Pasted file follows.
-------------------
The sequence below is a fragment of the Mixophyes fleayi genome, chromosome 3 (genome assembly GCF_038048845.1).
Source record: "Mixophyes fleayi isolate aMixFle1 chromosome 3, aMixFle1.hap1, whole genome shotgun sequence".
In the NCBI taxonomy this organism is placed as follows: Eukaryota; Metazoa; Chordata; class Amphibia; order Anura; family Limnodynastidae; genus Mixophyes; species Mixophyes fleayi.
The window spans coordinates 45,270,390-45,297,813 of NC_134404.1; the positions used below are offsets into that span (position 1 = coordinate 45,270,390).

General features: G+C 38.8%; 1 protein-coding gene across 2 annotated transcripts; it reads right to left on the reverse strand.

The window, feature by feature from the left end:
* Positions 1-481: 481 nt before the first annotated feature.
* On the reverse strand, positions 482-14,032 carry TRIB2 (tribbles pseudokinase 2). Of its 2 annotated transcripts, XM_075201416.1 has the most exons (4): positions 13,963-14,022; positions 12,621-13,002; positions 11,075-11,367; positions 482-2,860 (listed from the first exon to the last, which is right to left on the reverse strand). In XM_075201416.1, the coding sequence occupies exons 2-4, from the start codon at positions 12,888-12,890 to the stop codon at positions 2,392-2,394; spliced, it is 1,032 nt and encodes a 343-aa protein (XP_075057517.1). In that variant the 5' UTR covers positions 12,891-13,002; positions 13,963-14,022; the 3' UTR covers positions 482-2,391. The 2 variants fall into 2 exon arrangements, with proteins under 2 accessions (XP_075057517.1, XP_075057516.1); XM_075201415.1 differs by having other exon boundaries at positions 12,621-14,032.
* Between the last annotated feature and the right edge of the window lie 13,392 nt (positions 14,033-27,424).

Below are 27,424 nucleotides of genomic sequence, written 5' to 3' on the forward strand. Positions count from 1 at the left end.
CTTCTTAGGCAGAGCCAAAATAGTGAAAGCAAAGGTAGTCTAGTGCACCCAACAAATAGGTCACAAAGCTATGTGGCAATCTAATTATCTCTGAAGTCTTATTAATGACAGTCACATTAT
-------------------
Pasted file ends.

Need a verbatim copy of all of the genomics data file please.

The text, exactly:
The sequence below is a fragment of the Mixophyes fleayi genome, chromosome 3 (genome assembly GCF_038048845.1).
Source record: "Mixophyes fleayi isolate aMixFle1 chromosome 3, aMixFle1.hap1, whole genome shotgun sequence".
In the NCBI taxonomy this organism is placed as follows: Eukaryota; Metazoa; Chordata; class Amphibia; order Anura; family Limnodynastidae; genus Mixophyes; species Mixophyes fleayi.
The window spans coordinates 45,270,390-45,297,813 of NC_134404.1; the positions used below are offsets into that span (position 1 = coordinate 45,270,390).

General features: G+C 38.8%; 1 protein-coding gene across 2 annotated transcripts; it reads right to left on the reverse strand.

The window, feature by feature from the left end:
* Positions 1-481: 481 nt before the first annotated feature.
* On the reverse strand, positions 482-14,032 carry TRIB2 (tribbles pseudokinase 2). Of its 2 annotated transcripts, XM_075201416.1 has the most exons (4): positions 13,963-14,022; positions 12,621-13,002; positions 11,075-11,367; positions 482-2,860 (listed from the first exon to the last, which is right to left on the reverse strand). In XM_075201416.1, the coding sequence occupies exons 2-4, from the start codon at positions 12,888-12,890 to the stop codon at positions 2,392-2,394; spliced, it is 1,032 nt and encodes a 343-aa protein (XP_075057517.1). In that variant the 5' UTR covers positions 12,891-13,002; positions 13,963-14,022; the 3' UTR covers positions 482-2,391. The 2 variants fall into 2 exon arrangements, with proteins under 2 accessions (XP_075057517.1, XP_075057516.1); XM_075201415.1 differs by having other exon boundaries at positions 12,621-14,032.
* Between the last annotated feature and the right edge of the window lie 13,392 nt (positions 14,033-27,424).

Below are 27,424 nucleotides of genomic sequence, written 5' to 3' on the forward strand. Positions count from 1 at the left end.
CTTCTTAGGCAGAGCCAAAATAGTGAAAGCAAAGGTAGTCTAGTGCACCCAACAAATAGGTCACAAAGCTATGTGGCAATCTAATTATCTCTGAAGTCTTATTAATGACAGTCACATTAT